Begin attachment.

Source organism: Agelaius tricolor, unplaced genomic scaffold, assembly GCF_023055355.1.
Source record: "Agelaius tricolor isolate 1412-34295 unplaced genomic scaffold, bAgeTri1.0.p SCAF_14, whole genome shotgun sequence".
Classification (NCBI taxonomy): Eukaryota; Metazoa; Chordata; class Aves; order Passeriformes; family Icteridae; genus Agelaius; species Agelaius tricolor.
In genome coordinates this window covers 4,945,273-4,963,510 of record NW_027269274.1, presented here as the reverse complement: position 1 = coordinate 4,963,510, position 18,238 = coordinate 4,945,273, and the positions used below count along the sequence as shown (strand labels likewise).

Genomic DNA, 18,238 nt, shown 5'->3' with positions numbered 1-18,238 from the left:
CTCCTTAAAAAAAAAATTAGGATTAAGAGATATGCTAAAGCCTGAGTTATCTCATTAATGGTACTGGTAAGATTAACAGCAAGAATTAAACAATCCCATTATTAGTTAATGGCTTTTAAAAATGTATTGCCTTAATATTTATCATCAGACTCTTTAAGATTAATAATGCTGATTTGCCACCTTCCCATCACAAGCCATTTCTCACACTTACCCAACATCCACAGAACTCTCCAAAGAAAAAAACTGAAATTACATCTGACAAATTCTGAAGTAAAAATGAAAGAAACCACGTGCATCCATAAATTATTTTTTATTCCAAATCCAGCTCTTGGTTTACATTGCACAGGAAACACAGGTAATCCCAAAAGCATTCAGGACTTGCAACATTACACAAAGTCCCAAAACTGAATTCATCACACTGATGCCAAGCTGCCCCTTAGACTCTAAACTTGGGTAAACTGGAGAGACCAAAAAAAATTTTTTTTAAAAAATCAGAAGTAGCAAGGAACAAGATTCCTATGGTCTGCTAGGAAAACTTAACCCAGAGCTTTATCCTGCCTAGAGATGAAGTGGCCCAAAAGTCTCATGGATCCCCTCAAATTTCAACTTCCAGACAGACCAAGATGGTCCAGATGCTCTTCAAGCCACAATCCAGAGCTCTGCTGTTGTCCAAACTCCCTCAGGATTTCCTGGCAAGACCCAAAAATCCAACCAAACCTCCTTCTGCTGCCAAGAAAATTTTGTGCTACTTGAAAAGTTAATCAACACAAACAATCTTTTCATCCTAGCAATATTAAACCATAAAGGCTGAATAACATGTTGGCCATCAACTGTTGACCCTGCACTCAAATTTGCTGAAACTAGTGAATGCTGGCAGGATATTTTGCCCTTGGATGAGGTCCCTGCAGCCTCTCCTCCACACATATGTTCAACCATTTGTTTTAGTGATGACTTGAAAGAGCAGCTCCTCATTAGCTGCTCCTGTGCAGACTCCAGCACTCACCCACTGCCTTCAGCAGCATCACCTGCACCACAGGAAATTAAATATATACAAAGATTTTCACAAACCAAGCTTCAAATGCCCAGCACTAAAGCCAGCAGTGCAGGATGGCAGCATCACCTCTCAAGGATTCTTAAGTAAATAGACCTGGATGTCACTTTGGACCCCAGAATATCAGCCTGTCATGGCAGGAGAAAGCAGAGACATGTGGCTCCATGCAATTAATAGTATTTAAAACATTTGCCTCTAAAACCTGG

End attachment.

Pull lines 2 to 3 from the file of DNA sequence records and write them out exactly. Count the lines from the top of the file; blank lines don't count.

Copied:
Source record: "Agelaius tricolor isolate 1412-34295 unplaced genomic scaffold, bAgeTri1.0.p SCAF_14, whole genome shotgun sequence".
Classification (NCBI taxonomy): Eukaryota; Metazoa; Chordata; class Aves; order Passeriformes; family Icteridae; genus Agelaius; species Agelaius tricolor.